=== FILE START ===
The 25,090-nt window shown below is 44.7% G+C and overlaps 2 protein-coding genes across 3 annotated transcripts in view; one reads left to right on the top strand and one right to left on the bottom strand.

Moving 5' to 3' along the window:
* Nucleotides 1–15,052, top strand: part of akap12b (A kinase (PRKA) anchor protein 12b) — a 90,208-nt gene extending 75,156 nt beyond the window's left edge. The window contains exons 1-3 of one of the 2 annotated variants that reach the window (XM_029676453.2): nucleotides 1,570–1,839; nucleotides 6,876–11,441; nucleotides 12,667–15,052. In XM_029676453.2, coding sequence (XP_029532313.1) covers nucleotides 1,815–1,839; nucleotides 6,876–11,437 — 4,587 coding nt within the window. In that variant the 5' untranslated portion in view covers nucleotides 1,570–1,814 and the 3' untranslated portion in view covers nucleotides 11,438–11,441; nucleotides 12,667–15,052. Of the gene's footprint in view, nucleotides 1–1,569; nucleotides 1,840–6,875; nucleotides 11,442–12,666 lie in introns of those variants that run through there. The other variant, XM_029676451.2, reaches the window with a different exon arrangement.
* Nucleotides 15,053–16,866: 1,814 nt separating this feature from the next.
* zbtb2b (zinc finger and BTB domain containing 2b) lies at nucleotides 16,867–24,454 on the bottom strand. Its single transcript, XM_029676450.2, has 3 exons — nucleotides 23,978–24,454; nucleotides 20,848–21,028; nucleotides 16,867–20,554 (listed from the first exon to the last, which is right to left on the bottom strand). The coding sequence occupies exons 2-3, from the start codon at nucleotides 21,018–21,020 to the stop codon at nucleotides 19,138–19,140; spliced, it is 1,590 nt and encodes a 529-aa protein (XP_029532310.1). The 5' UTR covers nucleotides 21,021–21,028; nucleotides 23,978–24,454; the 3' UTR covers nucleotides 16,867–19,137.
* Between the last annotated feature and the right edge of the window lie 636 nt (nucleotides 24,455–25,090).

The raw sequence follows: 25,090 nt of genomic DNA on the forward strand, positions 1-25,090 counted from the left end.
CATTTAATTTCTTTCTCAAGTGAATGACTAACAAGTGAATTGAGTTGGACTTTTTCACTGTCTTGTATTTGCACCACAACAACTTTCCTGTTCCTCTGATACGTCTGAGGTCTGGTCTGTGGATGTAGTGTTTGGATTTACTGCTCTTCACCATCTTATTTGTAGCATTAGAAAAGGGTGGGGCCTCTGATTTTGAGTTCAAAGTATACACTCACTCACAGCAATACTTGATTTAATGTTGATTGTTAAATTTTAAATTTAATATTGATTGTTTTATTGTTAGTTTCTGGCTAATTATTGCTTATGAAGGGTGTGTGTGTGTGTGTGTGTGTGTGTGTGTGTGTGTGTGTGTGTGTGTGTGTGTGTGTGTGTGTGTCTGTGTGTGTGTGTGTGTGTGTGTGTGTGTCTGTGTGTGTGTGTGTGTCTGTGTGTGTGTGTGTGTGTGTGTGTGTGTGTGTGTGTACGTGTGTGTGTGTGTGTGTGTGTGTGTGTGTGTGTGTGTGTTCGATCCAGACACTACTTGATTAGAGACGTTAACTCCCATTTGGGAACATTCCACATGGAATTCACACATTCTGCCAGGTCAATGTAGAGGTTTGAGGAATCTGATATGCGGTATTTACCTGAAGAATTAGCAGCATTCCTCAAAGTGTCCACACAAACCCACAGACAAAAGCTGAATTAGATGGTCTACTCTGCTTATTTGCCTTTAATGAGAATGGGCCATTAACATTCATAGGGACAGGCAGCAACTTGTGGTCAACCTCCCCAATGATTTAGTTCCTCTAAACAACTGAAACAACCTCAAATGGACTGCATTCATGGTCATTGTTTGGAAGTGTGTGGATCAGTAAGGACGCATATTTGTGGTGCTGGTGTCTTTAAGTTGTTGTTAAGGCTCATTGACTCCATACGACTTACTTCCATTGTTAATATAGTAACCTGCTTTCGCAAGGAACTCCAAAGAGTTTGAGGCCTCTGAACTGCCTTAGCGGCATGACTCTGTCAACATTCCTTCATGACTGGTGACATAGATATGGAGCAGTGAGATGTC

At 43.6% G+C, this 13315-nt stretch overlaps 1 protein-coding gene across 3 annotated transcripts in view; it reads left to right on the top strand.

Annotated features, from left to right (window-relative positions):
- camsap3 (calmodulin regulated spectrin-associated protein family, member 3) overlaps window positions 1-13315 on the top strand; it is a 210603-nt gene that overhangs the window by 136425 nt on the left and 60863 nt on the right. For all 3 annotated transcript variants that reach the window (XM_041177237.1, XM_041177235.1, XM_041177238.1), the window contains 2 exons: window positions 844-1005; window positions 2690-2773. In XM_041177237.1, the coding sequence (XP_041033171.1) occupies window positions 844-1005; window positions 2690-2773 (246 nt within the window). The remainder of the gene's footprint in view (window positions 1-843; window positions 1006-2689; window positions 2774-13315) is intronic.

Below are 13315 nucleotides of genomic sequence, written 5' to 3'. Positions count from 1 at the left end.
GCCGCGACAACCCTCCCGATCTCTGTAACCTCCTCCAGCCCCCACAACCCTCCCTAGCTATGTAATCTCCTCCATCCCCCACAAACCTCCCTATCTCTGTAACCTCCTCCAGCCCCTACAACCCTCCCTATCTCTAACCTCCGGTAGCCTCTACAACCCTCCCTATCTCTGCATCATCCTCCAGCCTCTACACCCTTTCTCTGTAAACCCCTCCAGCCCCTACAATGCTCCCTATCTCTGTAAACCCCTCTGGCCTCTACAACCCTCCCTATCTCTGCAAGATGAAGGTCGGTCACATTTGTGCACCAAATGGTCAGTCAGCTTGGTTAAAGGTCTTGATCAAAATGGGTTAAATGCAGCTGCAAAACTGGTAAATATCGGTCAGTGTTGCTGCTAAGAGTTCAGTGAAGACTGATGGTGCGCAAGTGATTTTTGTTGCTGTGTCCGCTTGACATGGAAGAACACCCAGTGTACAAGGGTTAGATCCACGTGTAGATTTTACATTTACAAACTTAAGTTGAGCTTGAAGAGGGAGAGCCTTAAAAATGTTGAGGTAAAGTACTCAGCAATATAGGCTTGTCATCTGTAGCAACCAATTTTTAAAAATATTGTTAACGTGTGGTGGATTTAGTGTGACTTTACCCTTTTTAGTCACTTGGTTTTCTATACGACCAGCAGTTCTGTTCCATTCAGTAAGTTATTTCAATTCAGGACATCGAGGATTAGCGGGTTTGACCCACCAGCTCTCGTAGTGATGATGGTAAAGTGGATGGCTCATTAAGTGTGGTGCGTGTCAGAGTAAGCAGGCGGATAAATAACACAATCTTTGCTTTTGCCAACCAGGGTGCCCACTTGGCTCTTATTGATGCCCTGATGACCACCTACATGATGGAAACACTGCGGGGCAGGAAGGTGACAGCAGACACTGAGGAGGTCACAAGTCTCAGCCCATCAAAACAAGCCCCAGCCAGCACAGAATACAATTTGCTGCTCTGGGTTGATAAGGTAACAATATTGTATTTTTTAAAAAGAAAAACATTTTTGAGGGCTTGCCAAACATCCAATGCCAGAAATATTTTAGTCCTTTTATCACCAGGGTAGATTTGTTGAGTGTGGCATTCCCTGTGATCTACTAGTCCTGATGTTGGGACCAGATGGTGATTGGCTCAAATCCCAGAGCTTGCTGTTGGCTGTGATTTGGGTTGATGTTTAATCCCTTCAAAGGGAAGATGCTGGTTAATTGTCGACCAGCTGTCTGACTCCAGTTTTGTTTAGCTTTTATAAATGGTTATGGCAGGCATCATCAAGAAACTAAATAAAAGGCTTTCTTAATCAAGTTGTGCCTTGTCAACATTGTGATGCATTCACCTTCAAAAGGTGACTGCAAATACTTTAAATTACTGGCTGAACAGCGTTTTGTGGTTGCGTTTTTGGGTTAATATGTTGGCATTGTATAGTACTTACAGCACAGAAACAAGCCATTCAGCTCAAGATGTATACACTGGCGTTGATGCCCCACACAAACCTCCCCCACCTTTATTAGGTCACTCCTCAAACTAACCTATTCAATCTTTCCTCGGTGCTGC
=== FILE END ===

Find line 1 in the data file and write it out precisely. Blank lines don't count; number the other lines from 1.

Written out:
The 25,090-nt window shown below is 44.7% G+C and overlaps 2 protein-coding genes across 3 annotated transcripts in view; one reads left to right on the top strand and one right to left on the bottom strand.